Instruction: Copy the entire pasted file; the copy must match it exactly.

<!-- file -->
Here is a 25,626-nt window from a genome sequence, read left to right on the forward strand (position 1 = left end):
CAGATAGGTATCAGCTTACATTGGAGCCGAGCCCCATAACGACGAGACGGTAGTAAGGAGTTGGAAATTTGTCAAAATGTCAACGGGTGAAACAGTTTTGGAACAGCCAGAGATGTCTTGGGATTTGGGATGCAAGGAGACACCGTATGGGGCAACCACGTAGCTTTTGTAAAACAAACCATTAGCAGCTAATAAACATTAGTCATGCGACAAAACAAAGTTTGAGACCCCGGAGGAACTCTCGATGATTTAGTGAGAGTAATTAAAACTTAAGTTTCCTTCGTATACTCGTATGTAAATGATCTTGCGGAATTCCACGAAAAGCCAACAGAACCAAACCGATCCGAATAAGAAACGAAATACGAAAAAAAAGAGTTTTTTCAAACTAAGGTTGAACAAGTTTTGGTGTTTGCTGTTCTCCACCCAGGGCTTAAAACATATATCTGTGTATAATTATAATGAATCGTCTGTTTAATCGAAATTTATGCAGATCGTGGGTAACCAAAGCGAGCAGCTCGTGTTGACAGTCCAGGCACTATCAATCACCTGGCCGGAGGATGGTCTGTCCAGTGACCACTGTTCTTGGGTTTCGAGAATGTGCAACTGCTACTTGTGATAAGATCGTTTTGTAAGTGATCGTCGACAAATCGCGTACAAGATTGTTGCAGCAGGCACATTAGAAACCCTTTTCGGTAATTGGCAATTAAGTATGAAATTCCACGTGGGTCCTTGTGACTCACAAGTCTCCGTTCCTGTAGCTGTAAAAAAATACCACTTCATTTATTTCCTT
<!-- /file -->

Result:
Here is a 25,626-nt window from a genome sequence, read left to right on the forward strand (position 1 = left end):
CAGATAGGTATCAGCTTACATTGGAGCCGAGCCCCATAACGACGAGACGGTAGTAAGGAGTTGGAAATTTGTCAAAATGTCAACGGGTGAAACAGTTTTGGAACAGCCAGAGATGTCTTGGGATTTGGGATGCAAGGAGACACCGTATGGGGCAACCACGTAGCTTTTGTAAAACAAACCATTAGCAGCTAATAAACATTAGTCATGCGACAAAACAAAGTTTGAGACCCCGGAGGAACTCTCGATGATTTAGTGAGAGTAATTAAAACTTAAGTTTCCTTCGTATACTCGTATGTAAATGATCTTGCGGAATTCCACGAAAAGCCAACAGAACCAAACCGATCCGAATAAGAAACGAAATACGAAAAAAAAGAGTTTTTTCAAACTAAGGTTGAACAAGTTTTGGTGTTTGCTGTTCTCCACCCAGGGCTTAAAACATATATCTGTGTATAATTATAATGAATCGTCTGTTTAATCGAAATTTATGCAGATCGTGGGTAACCAAAGCGAGCAGCTCGTGTTGACAGTCCAGGCACTATCAATCACCTGGCCGGAGGATGGTCTGTCCAGTGACCACTGTTCTTGGGTTTCGAGAATGTGCAACTGCTACTTGTGATAAGATCGTTTTGTAAGTGATCGTCGACAAATCGCGTACAAGATTGTTGCAGCAGGCACATTAGAAACCCTTTTCGGTAATTGGCAATTAAGTATGAAATTCCACGTGGGTCCTTGTGACTCACAAGTCTCCGTTCCTGTAGCTGTAAAAAAATACCACTTCATTTATTTCCTT